Singapore’s court of appeal found a virtual currency exchange operator in breach of contract. B2C2 co-founder Maxime Boonen went to court on Feb 24th for a call in a case involving another company named Quoine. The court didn’t accept the Quoine’s arguments. Therefore, the company must pay damage for the charges.
What was the case?
Quoine is a Japan-based financial service company with offices in Singapore. It was accused of reversing seven trades in the B2C2 platform in March 2019 and found guilty in the initial court.
Quoine lawyers argued in the court of appeal that the seven trades were reversed because they were mistakes. They say that the cancellation was not unliterally. Quoine claims the parties in that trades – who were selling ethereum for bitcoin – thought the trades were done at the market price, and that was a mistaken belief. Besides, it says that B2C2 was aware of the mistake.
The court involving B2C2 and Quoine is the first in Singapore involving cryptocurrencies. There are now lots of questions rising about the ability of traditional courts to understand the matters. In fact, the case involves companies that work based on computer software and rules, and there is the least human involvement in them. Anyway, the court will now decide about the damage that has to be paid to B2C2.
Different systems and the price problem
B2C2 and Quoine have different methods for evaluating the cryptocurrency price. Quine gets the price information from other exchanges and has a rule for the time there is no external source available. The rule is named “deep price” and exchanges ten bitcoins for one ethereum. Admittedly, this price is never correct. The “deep price” happened in April 2017 when the Quoine software couldn’t get the price from external exchanges.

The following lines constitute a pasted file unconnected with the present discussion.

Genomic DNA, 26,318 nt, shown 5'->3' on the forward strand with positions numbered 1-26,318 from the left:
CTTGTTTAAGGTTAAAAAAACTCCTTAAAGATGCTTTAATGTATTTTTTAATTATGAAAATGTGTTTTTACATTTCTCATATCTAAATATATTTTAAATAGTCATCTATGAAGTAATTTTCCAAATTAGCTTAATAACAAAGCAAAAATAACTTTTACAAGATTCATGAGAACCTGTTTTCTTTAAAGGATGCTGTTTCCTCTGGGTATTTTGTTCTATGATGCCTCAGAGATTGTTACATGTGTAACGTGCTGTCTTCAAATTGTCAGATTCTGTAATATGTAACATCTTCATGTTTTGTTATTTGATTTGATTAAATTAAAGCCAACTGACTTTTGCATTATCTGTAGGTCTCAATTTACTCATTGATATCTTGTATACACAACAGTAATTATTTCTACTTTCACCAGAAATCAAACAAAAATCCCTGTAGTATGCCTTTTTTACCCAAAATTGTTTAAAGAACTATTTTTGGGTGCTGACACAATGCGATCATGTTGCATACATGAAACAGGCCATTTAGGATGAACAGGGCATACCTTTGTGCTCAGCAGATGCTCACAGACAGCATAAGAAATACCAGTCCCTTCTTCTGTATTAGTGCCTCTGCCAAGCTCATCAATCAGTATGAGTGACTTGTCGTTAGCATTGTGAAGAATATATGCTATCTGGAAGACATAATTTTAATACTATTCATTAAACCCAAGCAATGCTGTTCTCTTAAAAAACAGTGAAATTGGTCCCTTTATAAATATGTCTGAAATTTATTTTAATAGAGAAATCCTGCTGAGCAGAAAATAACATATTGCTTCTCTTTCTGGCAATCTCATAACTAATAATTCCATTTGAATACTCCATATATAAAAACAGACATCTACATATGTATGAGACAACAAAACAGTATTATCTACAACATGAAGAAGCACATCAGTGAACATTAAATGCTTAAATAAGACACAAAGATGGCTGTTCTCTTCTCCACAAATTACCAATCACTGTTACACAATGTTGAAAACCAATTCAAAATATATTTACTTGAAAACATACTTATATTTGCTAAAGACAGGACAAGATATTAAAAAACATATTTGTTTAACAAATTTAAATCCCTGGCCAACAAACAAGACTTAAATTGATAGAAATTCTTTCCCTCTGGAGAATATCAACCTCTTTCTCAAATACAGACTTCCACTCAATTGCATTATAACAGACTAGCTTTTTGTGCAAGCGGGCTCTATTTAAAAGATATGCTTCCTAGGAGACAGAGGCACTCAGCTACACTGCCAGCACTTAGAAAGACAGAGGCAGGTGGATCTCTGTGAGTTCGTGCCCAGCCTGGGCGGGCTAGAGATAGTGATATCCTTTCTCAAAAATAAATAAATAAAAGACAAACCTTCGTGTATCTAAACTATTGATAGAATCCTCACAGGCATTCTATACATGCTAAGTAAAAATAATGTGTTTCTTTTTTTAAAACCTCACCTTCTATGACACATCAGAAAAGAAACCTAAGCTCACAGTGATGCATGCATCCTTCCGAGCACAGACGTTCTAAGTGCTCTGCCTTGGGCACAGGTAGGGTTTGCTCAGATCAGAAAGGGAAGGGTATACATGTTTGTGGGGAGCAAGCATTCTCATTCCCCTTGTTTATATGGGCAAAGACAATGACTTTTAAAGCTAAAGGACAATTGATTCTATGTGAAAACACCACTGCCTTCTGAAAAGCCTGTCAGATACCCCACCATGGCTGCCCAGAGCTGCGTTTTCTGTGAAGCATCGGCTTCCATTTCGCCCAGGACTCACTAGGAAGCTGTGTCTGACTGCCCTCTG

Seven trades were done on Apr 19th, 2017, on B2C2 exchange that bought 3,092 bitcoins for the price of only 309 ethereum. The exchange rate was 250 times the standard rate that was 0.04 bitcoin to one ethereum in 2017. Quoine software canceled and reversed all the trades the day after.
As said before, the Singapore case involves software that acted automatically, but the court believes after all that a breach of contract and trust has happened.
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